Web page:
2. I read your post detailing your printing pdf issues. Wow! Printing pdf’s are a pain to me, but I’ve never had issues to the scale you did. I also print on an HP printer, setting scale to “actual size”. I really don’t know about the “auto rotate / center box” thing. Not sure I’ve heard about that or really paid attention on my settings. I am American and had to deal with the A4 settings. Since A4 is the same width as our Letter sized but a tad longer, I use our Legal sized paper (and set printer to Legal) to print A4 patterns. That has worked well. I get a lot of blank space at the top of the page from unused space, but as long as the pattern is there properly, I’m good.

    I go through a lot of ink and have wondered if having them printed would be worth it.

    Honestly I don’t think so in my case unless there are loads of pieces and I can save enough time to justify it. I printed a pattern instruction (12 pages and a cover sheet) and a pattern which took up two long wide-paper sheets and paid almost $30 US. Definitely worth buying paper pattern and paying shipping for me. It sure is convenient to have it printed, though.

    They also had to divide the pattern between two long sheets and tiled just enough of the pattern so I could lay over and match, cutting off the excess.

    Interesting posts. Thanks for sharing.
    Ramona

    • Thanks Ramona. I haven’t tried the centring thing yet, I reckon it’s worth a go.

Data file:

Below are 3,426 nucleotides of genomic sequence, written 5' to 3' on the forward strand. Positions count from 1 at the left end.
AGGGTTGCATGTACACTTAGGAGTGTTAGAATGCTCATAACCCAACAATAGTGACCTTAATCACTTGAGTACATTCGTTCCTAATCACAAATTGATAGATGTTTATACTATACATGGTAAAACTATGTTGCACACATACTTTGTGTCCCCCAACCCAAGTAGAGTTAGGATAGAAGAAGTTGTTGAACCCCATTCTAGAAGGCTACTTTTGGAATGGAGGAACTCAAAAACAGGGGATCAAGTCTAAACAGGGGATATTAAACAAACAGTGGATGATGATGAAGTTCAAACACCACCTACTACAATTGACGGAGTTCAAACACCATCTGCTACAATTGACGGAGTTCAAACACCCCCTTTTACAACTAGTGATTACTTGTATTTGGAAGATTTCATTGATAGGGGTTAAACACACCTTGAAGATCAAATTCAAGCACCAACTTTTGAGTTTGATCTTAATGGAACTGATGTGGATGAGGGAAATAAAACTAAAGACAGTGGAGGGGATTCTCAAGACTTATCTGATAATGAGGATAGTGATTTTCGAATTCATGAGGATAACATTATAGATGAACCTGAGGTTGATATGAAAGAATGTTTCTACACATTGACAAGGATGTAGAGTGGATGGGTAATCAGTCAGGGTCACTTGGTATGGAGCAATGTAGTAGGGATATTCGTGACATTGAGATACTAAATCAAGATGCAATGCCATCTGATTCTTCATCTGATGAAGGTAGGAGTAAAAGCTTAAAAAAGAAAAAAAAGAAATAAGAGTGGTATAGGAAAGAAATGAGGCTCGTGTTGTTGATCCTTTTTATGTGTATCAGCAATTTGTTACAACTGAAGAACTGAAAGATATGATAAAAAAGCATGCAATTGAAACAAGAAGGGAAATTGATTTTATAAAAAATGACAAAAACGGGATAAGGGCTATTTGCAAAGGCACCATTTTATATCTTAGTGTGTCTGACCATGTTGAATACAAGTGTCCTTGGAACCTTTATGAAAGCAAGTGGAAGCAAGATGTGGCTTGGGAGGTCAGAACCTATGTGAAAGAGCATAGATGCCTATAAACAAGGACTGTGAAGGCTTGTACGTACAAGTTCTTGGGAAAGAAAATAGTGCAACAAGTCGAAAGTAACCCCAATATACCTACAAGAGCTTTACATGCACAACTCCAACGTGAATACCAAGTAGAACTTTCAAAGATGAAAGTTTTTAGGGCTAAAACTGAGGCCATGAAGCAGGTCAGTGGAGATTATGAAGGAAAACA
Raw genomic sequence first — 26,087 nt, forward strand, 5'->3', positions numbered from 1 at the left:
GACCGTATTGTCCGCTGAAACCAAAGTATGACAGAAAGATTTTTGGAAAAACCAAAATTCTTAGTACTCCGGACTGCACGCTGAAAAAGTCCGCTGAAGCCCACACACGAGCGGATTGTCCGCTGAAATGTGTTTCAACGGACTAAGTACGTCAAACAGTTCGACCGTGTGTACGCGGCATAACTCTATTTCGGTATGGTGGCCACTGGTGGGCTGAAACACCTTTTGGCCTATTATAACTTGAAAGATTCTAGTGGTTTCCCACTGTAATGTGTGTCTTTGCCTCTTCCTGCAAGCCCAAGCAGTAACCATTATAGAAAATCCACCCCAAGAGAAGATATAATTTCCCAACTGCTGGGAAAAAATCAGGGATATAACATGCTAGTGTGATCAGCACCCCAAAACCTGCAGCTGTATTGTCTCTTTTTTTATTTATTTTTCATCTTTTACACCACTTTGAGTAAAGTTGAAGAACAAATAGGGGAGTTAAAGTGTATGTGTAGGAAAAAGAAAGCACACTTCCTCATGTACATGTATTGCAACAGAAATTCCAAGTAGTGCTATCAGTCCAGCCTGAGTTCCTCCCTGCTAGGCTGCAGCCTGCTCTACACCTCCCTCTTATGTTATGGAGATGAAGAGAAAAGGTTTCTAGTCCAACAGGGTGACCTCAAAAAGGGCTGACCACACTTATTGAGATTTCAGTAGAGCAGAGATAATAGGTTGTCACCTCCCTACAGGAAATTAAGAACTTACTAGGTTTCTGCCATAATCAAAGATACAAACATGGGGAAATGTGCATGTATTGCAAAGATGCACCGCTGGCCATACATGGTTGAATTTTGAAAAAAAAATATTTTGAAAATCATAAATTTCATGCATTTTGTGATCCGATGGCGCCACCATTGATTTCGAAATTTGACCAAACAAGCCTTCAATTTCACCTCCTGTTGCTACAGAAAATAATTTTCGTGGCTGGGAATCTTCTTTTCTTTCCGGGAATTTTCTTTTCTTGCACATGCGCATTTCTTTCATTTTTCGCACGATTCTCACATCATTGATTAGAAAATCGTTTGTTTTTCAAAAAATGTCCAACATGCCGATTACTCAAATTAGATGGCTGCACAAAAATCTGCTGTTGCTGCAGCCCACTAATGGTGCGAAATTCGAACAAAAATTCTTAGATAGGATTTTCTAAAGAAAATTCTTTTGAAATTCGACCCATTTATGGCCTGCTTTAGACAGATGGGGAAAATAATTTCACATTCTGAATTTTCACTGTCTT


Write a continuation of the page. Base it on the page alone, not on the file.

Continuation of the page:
I always like the idea of taping pattern pieces together, it’s kind of like a giant jigsaw puzzle, but I get frustrated by the sheer impossibility of matching the lines up and I was beginning to think it was just me.

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  4. I have often wondered about getting a pattern printed at a copy shop and you haven’t reassured me it’s a good idea! I can print pdf’s at home ok on my Epson printer setting size to ‘actual’ size but I think the test square is a millimetre longer than it should be. However I’ve made a couple of PDF things and they seemed to turn out true to size. I only print out the simplest of shapes and patterns this way. I love the instantaneous ‘I want the pattern oh it’s in my inbox’ and the choice it gives me but they are quite a pain to store once printed.

    • I think it would’ve been easier with a European pattern that used the paper size they were expecting. I have to admit the pieces were a lot easier to fold up and put away afterwards than my taped together ones. (In the end I just needed to tape 1 rectangular piece plus I have an uncut huge piece of paper leftover).

      I think the key is to give them the doc and ask for a quote before deciding whether to go ahead or not.

  5. I also hate cutting and taping PDFs together and always seem to get bulges in the paper, regardless of how careful I am. Sooo, I have twice taken patterns to copy shops to get them printed. The first time the quote was AUD125! $125!! Er, no thanks. Then I tried another place, and waited, and waited, and in the end left the copy with them and then got a call to say that it had crashed their machine and caused all sorts of mayhem. I am back to cutting and taping and having dodgy bulges in my patterns…